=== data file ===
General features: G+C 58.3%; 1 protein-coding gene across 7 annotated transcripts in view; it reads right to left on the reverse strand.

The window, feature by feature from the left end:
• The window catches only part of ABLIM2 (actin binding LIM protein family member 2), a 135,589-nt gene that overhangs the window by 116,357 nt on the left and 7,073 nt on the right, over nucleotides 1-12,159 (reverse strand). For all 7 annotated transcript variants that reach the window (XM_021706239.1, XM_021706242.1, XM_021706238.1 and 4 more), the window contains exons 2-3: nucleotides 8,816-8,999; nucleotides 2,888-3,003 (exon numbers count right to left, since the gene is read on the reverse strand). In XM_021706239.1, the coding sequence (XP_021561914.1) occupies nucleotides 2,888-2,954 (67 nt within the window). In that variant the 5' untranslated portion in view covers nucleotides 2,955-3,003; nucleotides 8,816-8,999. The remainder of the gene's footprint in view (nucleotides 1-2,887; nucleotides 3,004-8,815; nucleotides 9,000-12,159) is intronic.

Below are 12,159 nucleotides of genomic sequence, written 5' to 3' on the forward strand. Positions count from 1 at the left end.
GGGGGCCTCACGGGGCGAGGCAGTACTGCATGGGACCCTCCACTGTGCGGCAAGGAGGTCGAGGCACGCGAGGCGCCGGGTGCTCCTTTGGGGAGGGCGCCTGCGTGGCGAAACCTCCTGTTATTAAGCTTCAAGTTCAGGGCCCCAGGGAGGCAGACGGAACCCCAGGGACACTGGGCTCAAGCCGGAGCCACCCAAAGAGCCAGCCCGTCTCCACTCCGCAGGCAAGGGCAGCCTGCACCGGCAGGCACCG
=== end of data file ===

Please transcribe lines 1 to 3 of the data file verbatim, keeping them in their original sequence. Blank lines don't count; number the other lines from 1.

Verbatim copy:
General features: G+C 58.3%; 1 protein-coding gene across 7 annotated transcripts in view; it reads right to left on the reverse strand.

The window, feature by feature from the left end:
• The window catches only part of ABLIM2 (actin binding LIM protein family member 2), a 135,589-nt gene that overhangs the window by 116,357 nt on the left and 7,073 nt on the right, over nucleotides 1-12,159 (reverse strand). For all 7 annotated transcript variants that reach the window (XM_021706239.1, XM_021706242.1, XM_021706238.1 and 4 more), the window contains exons 2-3: nucleotides 8,816-8,999; nucleotides 2,888-3,003 (exon numbers count right to left, since the gene is read on the reverse strand). In XM_021706239.1, the coding sequence (XP_021561914.1) occupies nucleotides 2,888-2,954 (67 nt within the window). In that variant the 5' untranslated portion in view covers nucleotides 2,955-3,003; nucleotides 8,816-8,999. The remainder of the gene's footprint in view (nucleotides 1-2,887; nucleotides 3,004-8,815; nucleotides 9,000-12,159) is intronic.